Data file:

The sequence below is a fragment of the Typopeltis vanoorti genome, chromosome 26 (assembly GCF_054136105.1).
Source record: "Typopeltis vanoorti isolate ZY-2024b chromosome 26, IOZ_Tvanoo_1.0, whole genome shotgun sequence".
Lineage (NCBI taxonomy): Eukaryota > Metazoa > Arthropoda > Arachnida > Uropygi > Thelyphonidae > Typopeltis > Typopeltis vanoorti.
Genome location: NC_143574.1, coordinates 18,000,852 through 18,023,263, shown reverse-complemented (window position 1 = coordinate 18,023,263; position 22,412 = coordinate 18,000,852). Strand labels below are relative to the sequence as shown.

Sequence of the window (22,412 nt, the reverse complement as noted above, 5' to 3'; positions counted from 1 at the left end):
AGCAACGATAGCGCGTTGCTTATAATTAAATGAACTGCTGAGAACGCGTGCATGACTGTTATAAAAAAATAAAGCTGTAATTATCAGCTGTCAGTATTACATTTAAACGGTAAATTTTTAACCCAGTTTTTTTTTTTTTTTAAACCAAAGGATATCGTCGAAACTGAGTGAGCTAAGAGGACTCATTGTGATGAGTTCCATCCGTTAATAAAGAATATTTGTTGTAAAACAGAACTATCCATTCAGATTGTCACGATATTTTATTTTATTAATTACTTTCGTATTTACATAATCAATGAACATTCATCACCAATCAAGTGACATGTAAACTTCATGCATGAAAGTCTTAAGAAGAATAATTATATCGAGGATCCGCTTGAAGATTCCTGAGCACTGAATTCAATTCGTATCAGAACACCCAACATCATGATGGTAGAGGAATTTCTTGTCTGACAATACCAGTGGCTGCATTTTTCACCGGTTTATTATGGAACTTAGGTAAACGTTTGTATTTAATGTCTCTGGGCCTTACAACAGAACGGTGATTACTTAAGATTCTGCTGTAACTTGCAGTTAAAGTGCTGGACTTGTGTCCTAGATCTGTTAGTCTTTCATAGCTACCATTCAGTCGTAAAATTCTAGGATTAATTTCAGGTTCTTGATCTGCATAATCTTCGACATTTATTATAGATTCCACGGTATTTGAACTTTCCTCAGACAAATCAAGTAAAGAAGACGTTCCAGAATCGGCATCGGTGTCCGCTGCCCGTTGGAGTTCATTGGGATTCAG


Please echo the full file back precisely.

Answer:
The sequence below is a fragment of the Typopeltis vanoorti genome, chromosome 26 (assembly GCF_054136105.1).
Source record: "Typopeltis vanoorti isolate ZY-2024b chromosome 26, IOZ_Tvanoo_1.0, whole genome shotgun sequence".
Lineage (NCBI taxonomy): Eukaryota > Metazoa > Arthropoda > Arachnida > Uropygi > Thelyphonidae > Typopeltis > Typopeltis vanoorti.
Genome location: NC_143574.1, coordinates 18,000,852 through 18,023,263, shown reverse-complemented (window position 1 = coordinate 18,023,263; position 22,412 = coordinate 18,000,852). Strand labels below are relative to the sequence as shown.

Sequence of the window (22,412 nt, the reverse complement as noted above, 5' to 3'; positions counted from 1 at the left end):
AGCAACGATAGCGCGTTGCTTATAATTAAATGAACTGCTGAGAACGCGTGCATGACTGTTATAAAAAAATAAAGCTGTAATTATCAGCTGTCAGTATTACATTTAAACGGTAAATTTTTAACCCAGTTTTTTTTTTTTTTTAAACCAAAGGATATCGTCGAAACTGAGTGAGCTAAGAGGACTCATTGTGATGAGTTCCATCCGTTAATAAAGAATATTTGTTGTAAAACAGAACTATCCATTCAGATTGTCACGATATTTTATTTTATTAATTACTTTCGTATTTACATAATCAATGAACATTCATCACCAATCAAGTGACATGTAAACTTCATGCATGAAAGTCTTAAGAAGAATAATTATATCGAGGATCCGCTTGAAGATTCCTGAGCACTGAATTCAATTCGTATCAGAACACCCAACATCATGATGGTAGAGGAATTTCTTGTCTGACAATACCAGTGGCTGCATTTTTCACCGGTTTATTATGGAACTTAGGTAAACGTTTGTATTTAATGTCTCTGGGCCTTACAACAGAACGGTGATTACTTAAGATTCTGCTGTAACTTGCAGTTAAAGTGCTGGACTTGTGTCCTAGATCTGTTAGTCTTTCATAGCTACCATTCAGTCGTAAAATTCTAGGATTAATTTCAGGTTCTTGATCTGCATAATCTTCGACATTTATTATAGATTCCACGGTATTTGAACTTTCCTCAGACAAATCAAGTAAAGAAGACGTTCCAGAATCGGCATCGGTGTCCGCTGCCCGTTGGAGTTCATTGGGATTCAG